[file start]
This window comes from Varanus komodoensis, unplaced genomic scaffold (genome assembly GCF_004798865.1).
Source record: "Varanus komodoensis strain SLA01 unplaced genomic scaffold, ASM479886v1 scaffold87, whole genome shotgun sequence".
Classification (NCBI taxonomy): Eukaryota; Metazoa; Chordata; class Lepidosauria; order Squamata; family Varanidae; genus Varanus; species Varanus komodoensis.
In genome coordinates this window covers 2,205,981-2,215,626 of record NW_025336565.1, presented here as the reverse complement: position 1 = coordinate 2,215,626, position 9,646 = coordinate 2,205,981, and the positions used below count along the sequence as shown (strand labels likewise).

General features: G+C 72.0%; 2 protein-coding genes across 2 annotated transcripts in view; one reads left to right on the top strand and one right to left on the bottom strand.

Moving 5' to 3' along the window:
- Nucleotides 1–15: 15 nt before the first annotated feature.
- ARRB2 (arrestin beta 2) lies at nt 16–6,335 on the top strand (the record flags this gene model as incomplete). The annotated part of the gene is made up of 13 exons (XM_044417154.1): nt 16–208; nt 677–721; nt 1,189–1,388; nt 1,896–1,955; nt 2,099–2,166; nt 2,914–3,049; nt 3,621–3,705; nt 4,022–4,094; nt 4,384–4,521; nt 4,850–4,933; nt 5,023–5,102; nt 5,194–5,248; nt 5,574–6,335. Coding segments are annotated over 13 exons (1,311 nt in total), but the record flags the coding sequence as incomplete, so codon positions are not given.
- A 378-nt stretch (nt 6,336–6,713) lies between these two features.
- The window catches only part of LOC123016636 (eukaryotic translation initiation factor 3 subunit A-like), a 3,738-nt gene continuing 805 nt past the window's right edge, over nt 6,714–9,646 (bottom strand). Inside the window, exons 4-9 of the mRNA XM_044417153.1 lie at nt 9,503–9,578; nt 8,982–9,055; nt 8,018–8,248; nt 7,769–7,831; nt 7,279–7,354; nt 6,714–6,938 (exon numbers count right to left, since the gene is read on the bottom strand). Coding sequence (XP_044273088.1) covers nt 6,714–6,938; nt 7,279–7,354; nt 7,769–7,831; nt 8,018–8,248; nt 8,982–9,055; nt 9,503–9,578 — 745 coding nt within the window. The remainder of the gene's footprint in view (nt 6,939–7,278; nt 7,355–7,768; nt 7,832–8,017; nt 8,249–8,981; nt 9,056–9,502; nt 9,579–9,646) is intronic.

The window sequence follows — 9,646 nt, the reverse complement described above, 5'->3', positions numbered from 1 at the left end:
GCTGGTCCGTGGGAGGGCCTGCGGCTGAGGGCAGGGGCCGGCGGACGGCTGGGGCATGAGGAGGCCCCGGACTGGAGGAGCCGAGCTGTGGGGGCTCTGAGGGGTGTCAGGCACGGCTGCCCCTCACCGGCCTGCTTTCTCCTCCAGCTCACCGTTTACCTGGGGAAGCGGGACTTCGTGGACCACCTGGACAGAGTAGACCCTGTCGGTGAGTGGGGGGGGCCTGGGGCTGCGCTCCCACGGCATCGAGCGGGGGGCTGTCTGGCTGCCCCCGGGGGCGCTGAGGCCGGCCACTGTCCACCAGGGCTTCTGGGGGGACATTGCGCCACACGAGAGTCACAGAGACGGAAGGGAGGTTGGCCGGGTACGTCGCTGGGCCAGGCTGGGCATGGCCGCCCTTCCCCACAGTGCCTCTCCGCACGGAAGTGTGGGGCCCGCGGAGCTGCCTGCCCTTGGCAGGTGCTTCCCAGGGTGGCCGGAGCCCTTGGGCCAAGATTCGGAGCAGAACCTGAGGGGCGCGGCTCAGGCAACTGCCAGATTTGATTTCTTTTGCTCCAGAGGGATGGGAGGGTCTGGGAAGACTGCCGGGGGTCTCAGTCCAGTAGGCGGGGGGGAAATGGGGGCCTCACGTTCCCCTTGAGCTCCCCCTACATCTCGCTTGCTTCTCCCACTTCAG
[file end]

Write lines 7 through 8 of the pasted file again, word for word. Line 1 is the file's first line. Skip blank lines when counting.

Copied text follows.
- Nucleotides 1–15: 15 nt before the first annotated feature.
- ARRB2 (arrestin beta 2) lies at nt 16–6,335 on the top strand (the record flags this gene model as incomplete). The annotated part of the gene is made up of 13 exons (XM_044417154.1): nt 16–208; nt 677–721; nt 1,189–1,388; nt 1,896–1,955; nt 2,099–2,166; nt 2,914–3,049; nt 3,621–3,705; nt 4,022–4,094; nt 4,384–4,521; nt 4,850–4,933; nt 5,023–5,102; nt 5,194–5,248; nt 5,574–6,335. Coding segments are annotated over 13 exons (1,311 nt in total), but the record flags the coding sequence as incomplete, so codon positions are not given.